A painting by sectarian killer Michael Stone is being raffled to fund Twaddell Avenue’s loyalist protest camp in north Belfast.
Details of the loyalist fundraiser emerged at Saturday’s weekly Woodvale protests — where a senior Orangeman vowed to “upscale” protests against the decision to ban the Order from marching up the Crumlin Road past the shops at Ardoyne in north Belfast.
The pop art was on display as William Mawhinney, Grand County Secretary said protests should be upped to “civil disobedience”.
He said: “When the time is right we will probably upscale our protests, upscale them right up until civil disobedience if that's what it takes.”
The senior Orangeman was addressing a crowd of around 500 as a number of people sold tickets for the multiple-murderer Stone’s art raffle.
Painted by the Milltown Cemetery killer in Maghaberry Prison, the red, white, blue and gold piece is said to represent the ongoing north Belfast parades dispute.
Set on a black background, the artwork shows two women wearing sunglasses staring upwards at a Union flag.
In their sunglasses is a refection of two flute-playing bandsmen.
One ticket seller told Sunday Life: “The women’s hair represents the people, the flag represents Twaddell and below is the road we are trying to get up.”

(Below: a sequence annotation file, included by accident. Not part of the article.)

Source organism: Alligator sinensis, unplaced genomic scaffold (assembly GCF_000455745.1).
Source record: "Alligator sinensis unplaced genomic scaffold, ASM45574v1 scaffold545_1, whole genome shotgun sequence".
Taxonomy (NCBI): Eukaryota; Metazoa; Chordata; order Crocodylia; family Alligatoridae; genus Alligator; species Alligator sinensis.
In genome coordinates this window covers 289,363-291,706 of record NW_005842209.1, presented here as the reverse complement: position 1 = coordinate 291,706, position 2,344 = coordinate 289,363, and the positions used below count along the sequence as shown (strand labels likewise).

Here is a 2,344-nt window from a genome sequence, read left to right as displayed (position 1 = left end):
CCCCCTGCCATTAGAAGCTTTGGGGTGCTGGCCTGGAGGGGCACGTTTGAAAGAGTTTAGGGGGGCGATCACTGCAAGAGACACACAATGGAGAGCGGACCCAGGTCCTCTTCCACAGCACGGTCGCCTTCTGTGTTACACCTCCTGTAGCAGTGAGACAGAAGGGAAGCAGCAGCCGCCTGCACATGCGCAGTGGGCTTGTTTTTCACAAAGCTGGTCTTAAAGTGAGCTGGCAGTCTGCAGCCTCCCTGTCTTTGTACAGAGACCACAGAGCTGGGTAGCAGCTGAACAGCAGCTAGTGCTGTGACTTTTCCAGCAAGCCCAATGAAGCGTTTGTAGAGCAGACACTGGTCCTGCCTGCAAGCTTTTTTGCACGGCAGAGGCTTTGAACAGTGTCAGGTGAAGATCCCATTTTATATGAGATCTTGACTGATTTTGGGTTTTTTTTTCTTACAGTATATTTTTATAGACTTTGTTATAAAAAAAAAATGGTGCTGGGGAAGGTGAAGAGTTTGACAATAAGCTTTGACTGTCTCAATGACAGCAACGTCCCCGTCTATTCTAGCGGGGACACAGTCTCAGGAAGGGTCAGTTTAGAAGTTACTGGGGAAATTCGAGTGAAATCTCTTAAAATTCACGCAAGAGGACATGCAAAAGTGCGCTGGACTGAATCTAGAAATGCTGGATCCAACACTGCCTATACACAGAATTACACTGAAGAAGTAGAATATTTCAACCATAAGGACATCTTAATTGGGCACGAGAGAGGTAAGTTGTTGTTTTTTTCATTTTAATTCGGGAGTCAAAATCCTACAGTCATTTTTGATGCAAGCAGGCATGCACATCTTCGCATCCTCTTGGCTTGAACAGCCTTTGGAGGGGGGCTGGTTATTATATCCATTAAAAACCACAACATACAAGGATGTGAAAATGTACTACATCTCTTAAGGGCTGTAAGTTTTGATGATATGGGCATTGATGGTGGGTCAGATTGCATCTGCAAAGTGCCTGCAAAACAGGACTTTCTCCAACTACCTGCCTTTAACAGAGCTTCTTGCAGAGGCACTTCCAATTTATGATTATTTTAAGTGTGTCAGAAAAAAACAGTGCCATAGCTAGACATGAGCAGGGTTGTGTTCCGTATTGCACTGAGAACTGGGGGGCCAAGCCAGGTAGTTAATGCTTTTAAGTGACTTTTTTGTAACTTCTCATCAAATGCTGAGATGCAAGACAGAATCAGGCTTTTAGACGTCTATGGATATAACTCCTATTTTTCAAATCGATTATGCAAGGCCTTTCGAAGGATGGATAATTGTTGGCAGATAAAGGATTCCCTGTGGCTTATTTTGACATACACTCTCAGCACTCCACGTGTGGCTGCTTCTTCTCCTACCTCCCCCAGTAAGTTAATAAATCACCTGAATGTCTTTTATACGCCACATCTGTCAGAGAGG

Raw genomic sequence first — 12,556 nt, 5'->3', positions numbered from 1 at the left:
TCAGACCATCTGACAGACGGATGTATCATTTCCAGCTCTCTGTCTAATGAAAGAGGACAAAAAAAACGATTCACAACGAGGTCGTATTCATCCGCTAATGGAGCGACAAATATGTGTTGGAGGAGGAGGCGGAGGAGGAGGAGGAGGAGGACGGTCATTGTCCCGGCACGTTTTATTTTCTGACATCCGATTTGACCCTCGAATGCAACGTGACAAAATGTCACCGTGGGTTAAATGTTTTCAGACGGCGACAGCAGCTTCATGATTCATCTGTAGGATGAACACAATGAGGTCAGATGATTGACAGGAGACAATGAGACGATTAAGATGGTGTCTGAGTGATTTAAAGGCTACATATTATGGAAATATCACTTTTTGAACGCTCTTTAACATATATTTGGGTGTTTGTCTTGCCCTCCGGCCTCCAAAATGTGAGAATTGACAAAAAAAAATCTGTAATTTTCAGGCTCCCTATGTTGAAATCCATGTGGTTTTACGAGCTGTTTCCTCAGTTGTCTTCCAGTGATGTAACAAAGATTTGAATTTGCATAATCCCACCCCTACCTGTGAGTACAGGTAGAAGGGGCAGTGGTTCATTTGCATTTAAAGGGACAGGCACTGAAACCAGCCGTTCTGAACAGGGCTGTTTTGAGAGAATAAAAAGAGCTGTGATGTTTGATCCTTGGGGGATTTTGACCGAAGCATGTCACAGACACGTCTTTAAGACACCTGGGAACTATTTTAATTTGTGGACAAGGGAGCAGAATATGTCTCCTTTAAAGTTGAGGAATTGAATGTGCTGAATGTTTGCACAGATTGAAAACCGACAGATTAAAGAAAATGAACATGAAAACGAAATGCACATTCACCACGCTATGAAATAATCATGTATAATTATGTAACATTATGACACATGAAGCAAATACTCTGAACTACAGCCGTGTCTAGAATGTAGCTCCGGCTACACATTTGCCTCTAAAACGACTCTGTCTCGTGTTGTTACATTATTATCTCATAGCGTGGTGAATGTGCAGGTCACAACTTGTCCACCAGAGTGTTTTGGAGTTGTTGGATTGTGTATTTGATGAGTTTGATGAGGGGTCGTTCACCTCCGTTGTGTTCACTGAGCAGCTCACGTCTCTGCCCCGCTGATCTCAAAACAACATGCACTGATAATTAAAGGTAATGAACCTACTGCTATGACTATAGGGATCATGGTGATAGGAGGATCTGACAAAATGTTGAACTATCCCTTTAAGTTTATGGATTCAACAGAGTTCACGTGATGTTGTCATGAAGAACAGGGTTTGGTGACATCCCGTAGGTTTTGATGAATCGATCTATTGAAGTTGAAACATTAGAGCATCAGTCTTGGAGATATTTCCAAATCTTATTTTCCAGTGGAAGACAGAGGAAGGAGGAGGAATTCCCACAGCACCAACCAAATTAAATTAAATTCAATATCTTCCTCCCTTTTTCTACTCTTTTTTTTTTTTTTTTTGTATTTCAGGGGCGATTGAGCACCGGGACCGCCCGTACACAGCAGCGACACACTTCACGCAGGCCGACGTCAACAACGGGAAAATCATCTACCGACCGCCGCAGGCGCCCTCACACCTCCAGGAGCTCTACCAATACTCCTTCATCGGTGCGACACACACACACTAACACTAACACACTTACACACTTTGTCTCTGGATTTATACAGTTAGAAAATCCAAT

She added that all money collected for the raffle would go towards funding the Orange Order and PUP-supported camp.
But Sunday Life can reveal that leading camp figures were not aware yesterday that the UDA killer’s art was being raffled.
The embarrassing oversight will raise questions as to how it came to be on display at yesterday's demonstration.
Among those present at yesterday’s weekly demonstration included Social Development Minister Nelson McCausland and North Belfast MP Nigel Dodds.
When asked about the Stone painting, Mr Dodds said: “I haven’t seen it, so I can’t comment.”
Stone was sentenced to almost 700 years in jail for six murders, three of which were committed during a lone gun and grenade attack on an IRA funeral at Belfast’s Milltown Cemetery in 1988.
Outrage was expressed in 2001 after it emerged that Stone, who learned to paint in jail, was selling his work for thousands of pounds.
In 2006 one of his paintings, titled Kneeling Nude on a Red Background, went up for auction for £10,000.
In August the 58-year-old was told he would have to serve the remainder of a minimum 30-year term given for six sectarian killings committed in the 1980s.
The ex-UDA man was freed under the terms of the Good Friday Agreement in 2000 but was returned to jail in 2006 for trying to kill Gerry Adams and Martin McGuinness in a botched attack at Stormont.